These chuval are one of the few types of ‘Amu Darya’ weavings RK respects (along with early ‘Beshir’ Prayer Rugs) and we’d have expected Poullada to have expounded on their historical significance and beauty instead of briefly tripping through, as he does, Turkmen ethnography to nowhere as pertinent a destination.
We include a detail of another atypical Amu Darya chuval to show how a more archaic example compares to the later one in the deYoung Museum collection.
This detail comes from the well known and often visited Turkmen exhibition online at the Weaving Art Museum website, which by the way should be not be a stranger to any well-motivated RK.com reader (weavingartmuseum.org/ex3_trappings.htm)
Poullada’s worst pitfall comes when he mentions this large torba and it is here that he gets mired in muck way over his head.
It’s not a mafrash and no matter what the deYoung’s records say someone with Poullada’s reputation should have corrected this error.
But Tekke is as good a guess as any and one we’d easily believe, since we are the one who attached it to this historic masterpiece when we sold it to the deYoung’s generous donor some years ago.
Therefore, we happen to know this piece quite well and it is not early 19th century, either.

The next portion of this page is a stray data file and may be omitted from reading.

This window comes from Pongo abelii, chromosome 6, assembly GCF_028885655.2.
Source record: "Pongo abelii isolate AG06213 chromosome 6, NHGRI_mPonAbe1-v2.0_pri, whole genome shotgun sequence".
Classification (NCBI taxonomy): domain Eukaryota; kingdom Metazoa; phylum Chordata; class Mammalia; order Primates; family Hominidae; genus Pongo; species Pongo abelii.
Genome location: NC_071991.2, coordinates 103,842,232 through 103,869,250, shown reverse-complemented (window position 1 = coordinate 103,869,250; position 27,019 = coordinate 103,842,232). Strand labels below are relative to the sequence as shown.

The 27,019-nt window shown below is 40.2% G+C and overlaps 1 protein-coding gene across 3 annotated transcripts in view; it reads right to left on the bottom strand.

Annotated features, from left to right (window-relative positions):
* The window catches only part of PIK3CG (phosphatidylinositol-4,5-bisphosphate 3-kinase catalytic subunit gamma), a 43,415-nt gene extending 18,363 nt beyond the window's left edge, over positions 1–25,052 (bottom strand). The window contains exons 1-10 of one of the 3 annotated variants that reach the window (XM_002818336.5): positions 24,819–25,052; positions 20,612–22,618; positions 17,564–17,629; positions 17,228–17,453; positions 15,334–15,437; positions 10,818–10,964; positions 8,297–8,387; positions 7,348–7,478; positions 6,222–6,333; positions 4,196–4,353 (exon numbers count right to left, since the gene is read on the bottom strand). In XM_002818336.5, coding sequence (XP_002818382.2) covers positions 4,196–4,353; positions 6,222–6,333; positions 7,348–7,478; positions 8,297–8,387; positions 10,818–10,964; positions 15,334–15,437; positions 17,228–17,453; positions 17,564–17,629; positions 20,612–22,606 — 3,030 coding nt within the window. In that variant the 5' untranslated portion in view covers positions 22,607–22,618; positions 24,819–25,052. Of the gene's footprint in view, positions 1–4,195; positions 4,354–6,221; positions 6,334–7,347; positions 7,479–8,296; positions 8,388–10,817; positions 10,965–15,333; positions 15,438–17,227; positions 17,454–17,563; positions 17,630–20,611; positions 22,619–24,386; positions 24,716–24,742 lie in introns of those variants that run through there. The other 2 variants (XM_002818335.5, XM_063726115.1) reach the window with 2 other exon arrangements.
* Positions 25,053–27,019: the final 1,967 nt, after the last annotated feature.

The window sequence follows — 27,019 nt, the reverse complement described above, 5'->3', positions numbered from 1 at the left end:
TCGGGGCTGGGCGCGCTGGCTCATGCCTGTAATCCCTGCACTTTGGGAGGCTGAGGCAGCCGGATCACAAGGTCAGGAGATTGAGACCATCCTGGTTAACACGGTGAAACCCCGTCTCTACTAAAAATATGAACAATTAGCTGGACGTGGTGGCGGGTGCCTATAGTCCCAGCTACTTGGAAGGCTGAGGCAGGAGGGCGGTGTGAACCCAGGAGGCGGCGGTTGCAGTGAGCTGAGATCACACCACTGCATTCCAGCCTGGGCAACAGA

Try 17th century, because that’s where RK dates it without any reservations.
We also recognize it could possibly be a very archaic example of some known/unknown Yomut weaving group, but, regardless, it is head and shoulders above anything yet illustrated or discussed.
In fact, it is one of the best Turkmen weavings in the deYoung’s collection or any other collection, public or private, RK knows about.
Poullada’s fumbling around with his cut-and-paste version of Turkmen rug weaving commentary over this piece, and some of the others when he tries to dissect them, is quite amateurish and doesn’t belong in such a report.
We also can’t see how anyone could pick this Saryk main carpet when there are so many better, more beautiful and important other main carpets from other Turkmen groups in the deYoung collection.
Guess those big minor gols with their central stars and pseudo-Memling gol outlines were too seductive for Poullada to resist.
Ending his ‘survey’ with the well-worn and terribly tired “All of them have a story to tell….” line actually tells readers more about the reviewer than the rugs he tries so diligently to survey.
In the end it’s too much for us and while we recognize Poullada’s ‘A’ for effort we can’t see giving him honors for what he has written.
In some ways it reminds us of the disappointing job robert pinner and Murry Eiland did with the text for the Weisdersperg catalog but that’s one we need not get started on, again.